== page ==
Public Release: 

Updated assessment of pediatric readiness of emergency departments

The JAMA Network Journals

Pediatric readiness at emergency departments (EDs) throughout the United States appears to have improved based on self-reported online assessments of compliance with national guidelines, according to an article published online by JAMA Pediatrics.

The importance of EDs maintaining a state of readiness to care for children cannot be overemphasized because day-to-day readiness affects disaster planning and response and patient safety. The Emergency Nurses Association joined the American Academy of Pediatrics and the American College of Emergency Physicians in cosponsoring pediatric readiness efforts. Those professional organizations, along with the federal Emergency Medical Services for Children (EMSC) program of the Health Resources and Services Administration, formed a national coalition to target improvements. In 2011, a national steering committee of these stakeholders assembled to implement a public health initiative to address the previously reported disparate state of pediatric readiness of EDs. The first step of the initiative was a 55-question web-based assessment of ED readiness for children, as measured by compliance with 2009 national guidelines, according to the study background.

Marianne Gausche-Hill, M.D., of Harbor-University of California, Los Angeles, Medical Center, and coauthors report on ED readiness based on the web assessment with responses from 4,137 EDs, which were included in the analysis and represent about 24 million annual pediatric ED visits.

The study results indicate a median weighted pediatric readiness score (WPRS) of 68.9, an improvement and increase from a previously reported WPRS score of 55.

The WPRS score varied by pediatric patient volume with low-volume EDs having a median WPRS of 61.4; medium-volume EDS, 69.3; medium-to-high volume EDs, 74.8; and high-volume EDS, 89.8.

Of the 4,137 EDs that responded, 1,966 (47.5 percent) reported a physician pediatric emergency care coordinator (PECC), 2,455 EDs (59.3 percent) reported a nurse PECC and in 1,737 EDs (42 percent) there were both types of PECCs, according to the results.

The results also show that lower-volume hospitals reported a higher percentage of family medicine-trained physicians caring for children (78.9 percent) compared with high-volume hospitals (32.1 percent), where most physicians caring for children were trained in emergency medicine or pediatric emergency medicine.

Nearly all the EDs (99.5 percent) reported staff were trained on the location of pediatric equipment in the ED, but only 45.1 percent of the EDS reported having a quality improvement plan addressing the needs of children. Also, only 46.8 percent of EDs reported having a disaster plan that addresses children, according to the study.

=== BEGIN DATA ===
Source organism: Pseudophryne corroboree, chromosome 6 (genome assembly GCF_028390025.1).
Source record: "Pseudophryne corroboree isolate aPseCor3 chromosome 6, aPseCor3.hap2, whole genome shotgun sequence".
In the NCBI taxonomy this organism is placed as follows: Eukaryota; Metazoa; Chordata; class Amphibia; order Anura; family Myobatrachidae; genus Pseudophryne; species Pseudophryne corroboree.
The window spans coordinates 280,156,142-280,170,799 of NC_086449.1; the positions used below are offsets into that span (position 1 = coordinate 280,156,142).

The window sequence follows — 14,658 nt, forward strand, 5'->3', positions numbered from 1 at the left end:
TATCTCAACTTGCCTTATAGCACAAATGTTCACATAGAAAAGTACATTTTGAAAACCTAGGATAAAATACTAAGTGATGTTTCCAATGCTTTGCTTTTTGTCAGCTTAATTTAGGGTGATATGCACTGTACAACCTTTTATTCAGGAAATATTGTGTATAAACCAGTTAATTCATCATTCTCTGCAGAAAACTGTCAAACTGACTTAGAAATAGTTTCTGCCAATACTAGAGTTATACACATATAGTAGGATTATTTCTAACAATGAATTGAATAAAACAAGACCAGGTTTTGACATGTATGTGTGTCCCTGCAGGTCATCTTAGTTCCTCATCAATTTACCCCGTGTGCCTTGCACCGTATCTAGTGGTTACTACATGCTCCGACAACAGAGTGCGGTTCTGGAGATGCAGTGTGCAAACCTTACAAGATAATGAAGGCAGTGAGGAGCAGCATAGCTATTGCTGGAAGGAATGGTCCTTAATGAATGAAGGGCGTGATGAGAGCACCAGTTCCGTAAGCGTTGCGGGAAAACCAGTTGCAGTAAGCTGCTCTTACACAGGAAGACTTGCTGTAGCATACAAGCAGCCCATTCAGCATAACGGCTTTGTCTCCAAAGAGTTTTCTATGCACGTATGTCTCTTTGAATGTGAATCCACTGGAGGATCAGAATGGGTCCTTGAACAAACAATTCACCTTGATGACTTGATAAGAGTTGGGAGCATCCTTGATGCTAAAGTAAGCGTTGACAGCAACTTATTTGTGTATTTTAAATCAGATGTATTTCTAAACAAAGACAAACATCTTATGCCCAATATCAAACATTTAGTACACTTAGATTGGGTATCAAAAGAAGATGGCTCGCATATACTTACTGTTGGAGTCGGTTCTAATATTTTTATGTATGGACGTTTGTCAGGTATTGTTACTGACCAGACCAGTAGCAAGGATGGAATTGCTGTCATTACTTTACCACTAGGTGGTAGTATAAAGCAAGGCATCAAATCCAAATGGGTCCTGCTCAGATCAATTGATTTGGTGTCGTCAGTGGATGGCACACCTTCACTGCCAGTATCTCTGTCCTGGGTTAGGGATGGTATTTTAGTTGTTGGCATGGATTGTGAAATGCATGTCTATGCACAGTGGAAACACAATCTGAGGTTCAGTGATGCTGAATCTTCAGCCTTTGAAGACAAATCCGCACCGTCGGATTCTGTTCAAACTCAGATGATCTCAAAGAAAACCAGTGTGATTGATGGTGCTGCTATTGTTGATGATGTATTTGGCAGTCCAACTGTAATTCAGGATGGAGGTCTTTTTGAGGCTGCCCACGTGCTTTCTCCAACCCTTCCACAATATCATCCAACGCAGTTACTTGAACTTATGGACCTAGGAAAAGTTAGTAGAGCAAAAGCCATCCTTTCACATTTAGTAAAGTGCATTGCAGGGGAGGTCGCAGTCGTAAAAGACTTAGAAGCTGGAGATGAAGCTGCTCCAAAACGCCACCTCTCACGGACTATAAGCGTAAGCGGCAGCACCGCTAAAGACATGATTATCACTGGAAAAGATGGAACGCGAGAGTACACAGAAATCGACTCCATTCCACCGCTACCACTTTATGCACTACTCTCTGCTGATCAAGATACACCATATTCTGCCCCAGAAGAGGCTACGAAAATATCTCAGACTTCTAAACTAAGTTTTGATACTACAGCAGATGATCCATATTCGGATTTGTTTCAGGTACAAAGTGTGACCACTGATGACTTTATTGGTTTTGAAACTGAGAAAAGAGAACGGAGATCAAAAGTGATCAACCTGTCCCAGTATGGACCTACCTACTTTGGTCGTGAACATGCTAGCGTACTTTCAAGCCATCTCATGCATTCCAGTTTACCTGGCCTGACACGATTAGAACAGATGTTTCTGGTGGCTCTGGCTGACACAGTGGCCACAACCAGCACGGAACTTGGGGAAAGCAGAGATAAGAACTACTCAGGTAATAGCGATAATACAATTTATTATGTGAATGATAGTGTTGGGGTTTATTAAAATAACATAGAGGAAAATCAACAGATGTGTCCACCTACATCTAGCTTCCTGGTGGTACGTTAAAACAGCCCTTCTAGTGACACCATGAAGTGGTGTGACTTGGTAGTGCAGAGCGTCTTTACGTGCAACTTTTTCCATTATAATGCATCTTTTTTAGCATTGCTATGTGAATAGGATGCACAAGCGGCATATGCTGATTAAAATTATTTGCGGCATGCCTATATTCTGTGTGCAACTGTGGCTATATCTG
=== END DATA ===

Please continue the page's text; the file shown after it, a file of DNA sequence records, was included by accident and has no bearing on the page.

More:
Many EDs (80.8 percent) reported barriers to implementing readiness guidelines, including the cost of training (54.4 percent) and a lack of educational resources (49 percent), the results show.

"These data demonstrate improvement in pediatric readiness of EDs compared with previous reports. The PECCs play an important role in ensuring pediatric readiness of EDs and barriers may be targeted for future initiatives. We describe the successful implementation of a comprehensive assessment by a national coalition that achieved a high response rate and is poised for further engagement with the goal to ensure day-to-day pediatric readiness of our nation's EDs," the study concludes.

(JAMA Pediatr. Published online April 13, 2015. doi:10.1001/jamapediatrics.2015.138. Available pre-embargo to the media at

Editor's Note: This project is supported by a grant for Emergency Medical Service (EMS) for Children network development and by a grant for EMS for Children National Resource Center from the Health Resources and Services Administration (HRSA) of the U.S. Department of Health and Human Services (HHS). Please see article for additional information, including other authors, author contributions and affiliations, etc.

Editorial: Continuing Evolution of Pediatric Emergency Care

In a related editorial, Evaline A. Alessandrini, M.D., M.S.C.E., of Cincinnati Children's Hospital Medical Center, and Joseph L. Wright, M.D., M.P.H., of the Howard University College of Medicine, Washington, write: "Improvement is surely the main reason to measure pediatric readiness of our nation's EDs. Performance measures are yardsticks by which all health care professionals and organizations can determine how successful they are in pediatric readiness, delivering recommended care and improving patient outcomes."

"However, there are other important purposes of performance measurement. Transparently reporting pediatric ED readiness scores to patients and the public holds health care professionals accountable to both consumers and purchasers of care; transparency builds trust. Patients can also learn what the expected professional standards of care are and where they can go to receive them," the editorial continues.

"There is still a long way to go, however, and the National Pediatric Readiness Project certainly brings the field closer to a full-circle realization of the evidence parameters around which universal standards for the care of children in EDs can be implemented and ultimately linked to optimal outcomes," the authors conclude.

(JAMA Pediatr. Published online April 13, 2015. doi:10.1001/jamapediatrics.2015.0357. Available pre-embargo to the media at

Editor's Note: Please see article for additional information, including other authors, author contributions and affiliations, etc.


Media Advisory: To contact corresponding author Marianne Gausche-Hill, M.D., call Laura Gore at 202-370-9290 or email To contact corresponding editorial author Evaline A. Alessandrini, M.D., M.S.C.E., call Jim Feuer at 513-636-4656 or email

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